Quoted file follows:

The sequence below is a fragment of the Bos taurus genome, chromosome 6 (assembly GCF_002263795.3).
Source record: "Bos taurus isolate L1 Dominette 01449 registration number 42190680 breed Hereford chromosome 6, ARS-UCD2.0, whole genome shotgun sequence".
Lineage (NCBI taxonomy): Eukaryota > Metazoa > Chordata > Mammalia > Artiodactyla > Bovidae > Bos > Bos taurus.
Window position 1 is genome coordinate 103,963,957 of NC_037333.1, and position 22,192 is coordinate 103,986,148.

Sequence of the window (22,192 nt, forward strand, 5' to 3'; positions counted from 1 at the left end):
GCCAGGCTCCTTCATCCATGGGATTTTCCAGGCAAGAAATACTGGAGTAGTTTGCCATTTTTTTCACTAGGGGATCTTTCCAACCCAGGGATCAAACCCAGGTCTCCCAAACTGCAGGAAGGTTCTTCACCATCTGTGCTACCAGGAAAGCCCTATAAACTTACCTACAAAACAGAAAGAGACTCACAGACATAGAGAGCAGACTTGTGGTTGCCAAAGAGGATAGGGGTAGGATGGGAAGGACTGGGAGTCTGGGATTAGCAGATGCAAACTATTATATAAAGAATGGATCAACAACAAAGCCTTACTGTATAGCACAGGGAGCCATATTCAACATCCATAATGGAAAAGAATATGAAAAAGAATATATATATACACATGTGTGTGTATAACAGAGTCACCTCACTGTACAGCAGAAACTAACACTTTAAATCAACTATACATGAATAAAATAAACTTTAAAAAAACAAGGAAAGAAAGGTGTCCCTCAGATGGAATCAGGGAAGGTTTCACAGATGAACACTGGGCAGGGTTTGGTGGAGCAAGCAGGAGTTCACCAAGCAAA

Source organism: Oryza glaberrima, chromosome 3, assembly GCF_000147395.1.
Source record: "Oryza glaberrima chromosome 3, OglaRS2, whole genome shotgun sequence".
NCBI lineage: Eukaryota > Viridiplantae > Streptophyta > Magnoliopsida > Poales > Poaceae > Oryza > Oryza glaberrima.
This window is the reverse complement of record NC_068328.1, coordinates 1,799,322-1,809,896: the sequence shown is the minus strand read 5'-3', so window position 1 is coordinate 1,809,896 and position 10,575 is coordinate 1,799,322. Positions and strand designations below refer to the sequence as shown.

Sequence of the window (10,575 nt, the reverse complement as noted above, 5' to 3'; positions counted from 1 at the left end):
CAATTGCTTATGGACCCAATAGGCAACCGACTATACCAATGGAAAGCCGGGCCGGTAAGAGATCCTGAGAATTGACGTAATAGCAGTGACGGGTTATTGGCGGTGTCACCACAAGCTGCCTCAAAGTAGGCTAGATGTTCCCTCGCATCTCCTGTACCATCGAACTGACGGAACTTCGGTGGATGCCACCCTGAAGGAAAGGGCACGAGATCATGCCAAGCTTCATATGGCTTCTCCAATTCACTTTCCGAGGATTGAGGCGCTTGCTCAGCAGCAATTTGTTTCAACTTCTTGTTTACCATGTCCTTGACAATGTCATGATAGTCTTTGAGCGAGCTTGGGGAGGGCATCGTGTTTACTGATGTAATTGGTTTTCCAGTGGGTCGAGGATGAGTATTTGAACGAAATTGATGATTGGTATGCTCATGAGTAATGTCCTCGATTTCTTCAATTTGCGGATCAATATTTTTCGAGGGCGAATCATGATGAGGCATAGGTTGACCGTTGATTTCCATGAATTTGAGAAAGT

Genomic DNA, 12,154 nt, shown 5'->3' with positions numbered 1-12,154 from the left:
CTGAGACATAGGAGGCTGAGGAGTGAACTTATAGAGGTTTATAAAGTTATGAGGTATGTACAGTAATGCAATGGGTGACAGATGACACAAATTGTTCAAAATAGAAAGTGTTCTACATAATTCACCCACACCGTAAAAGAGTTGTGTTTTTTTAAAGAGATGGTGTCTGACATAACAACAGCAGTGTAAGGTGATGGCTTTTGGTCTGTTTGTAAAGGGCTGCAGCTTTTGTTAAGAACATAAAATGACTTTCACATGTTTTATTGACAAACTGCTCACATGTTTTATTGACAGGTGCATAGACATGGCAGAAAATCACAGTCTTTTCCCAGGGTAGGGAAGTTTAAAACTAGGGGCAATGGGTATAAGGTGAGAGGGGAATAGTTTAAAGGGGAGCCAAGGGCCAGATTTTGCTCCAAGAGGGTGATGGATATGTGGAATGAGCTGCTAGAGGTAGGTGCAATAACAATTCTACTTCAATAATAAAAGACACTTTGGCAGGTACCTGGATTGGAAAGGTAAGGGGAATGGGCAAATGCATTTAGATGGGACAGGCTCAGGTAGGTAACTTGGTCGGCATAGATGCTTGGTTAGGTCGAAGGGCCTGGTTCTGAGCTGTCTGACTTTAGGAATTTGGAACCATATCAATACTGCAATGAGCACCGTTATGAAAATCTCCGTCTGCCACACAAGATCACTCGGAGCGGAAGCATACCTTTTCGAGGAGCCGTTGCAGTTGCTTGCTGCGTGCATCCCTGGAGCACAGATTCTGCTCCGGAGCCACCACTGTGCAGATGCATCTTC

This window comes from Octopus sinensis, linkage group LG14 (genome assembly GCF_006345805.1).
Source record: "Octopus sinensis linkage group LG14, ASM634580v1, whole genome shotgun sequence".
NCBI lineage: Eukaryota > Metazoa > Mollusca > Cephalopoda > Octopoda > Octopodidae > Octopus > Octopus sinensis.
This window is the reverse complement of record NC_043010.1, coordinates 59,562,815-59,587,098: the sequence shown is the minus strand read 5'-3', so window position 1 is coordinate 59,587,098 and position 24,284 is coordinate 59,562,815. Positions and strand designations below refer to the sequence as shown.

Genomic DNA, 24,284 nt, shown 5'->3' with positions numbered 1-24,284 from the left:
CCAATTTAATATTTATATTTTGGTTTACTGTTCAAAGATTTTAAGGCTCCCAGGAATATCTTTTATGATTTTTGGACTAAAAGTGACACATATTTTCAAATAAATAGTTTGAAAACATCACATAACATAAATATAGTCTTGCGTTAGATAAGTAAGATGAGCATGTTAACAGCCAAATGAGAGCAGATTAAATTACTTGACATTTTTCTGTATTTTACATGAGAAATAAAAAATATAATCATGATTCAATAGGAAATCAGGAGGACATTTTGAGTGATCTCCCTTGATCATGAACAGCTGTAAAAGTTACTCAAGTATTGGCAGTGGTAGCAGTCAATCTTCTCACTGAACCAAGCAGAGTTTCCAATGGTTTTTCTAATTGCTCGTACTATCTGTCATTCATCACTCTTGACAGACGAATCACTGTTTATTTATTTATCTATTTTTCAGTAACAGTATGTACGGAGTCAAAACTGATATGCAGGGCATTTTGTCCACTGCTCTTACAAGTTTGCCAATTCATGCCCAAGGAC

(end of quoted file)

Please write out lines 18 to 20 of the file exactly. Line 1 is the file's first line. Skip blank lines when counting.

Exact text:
This window is the reverse complement of record NC_043010.1, coordinates 59,562,815-59,587,098: the sequence shown is the minus strand read 5'-3', so window position 1 is coordinate 59,587,098 and position 24,284 is coordinate 59,562,815. Positions and strand designations below refer to the sequence as shown.

Genomic DNA, 24,284 nt, shown 5'->3' with positions numbered 1-24,284 from the left:
CCAATTTAATATTTATATTTTGGTTTACTGTTCAAAGATTTTAAGGCTCCCAGGAATATCTTTTATGATTTTTGGACTAAAAGTGACACATATTTTCAAATAAATAGTTTGAAAACATCACATAACATAAATATAGTCTTGCGTTAGATAAGTAAGATGAGCATGTTAACAGCCAAATGAGAGCAGATTAAATTACTTGACATTTTTCTGTATTTTACATGAGAAATAAAAAATATAATCATGATTCAATAGGAAATCAGGAGGACATTTTGAGTGATCTCCCTTGATCATGAACAGCTGTAAAAGTTACTCAAGTATTGGCAGTGGTAGCAGTCAATCTTCTCACTGAACCAAGCAGAGTTTCCAATGGTTTTTCTAATTGCTCGTACTATCTGTCATTCATCACTCTTGACAGACGAATCACTGTTTATTTATTTATCTATTTTTCAGTAACAGTATGTACGGAGTCAAAACTGATATGCAGGGCATTTTGTCCACTGCTCTTACAAGTTTGCCAATTCATGCCCAAGGAC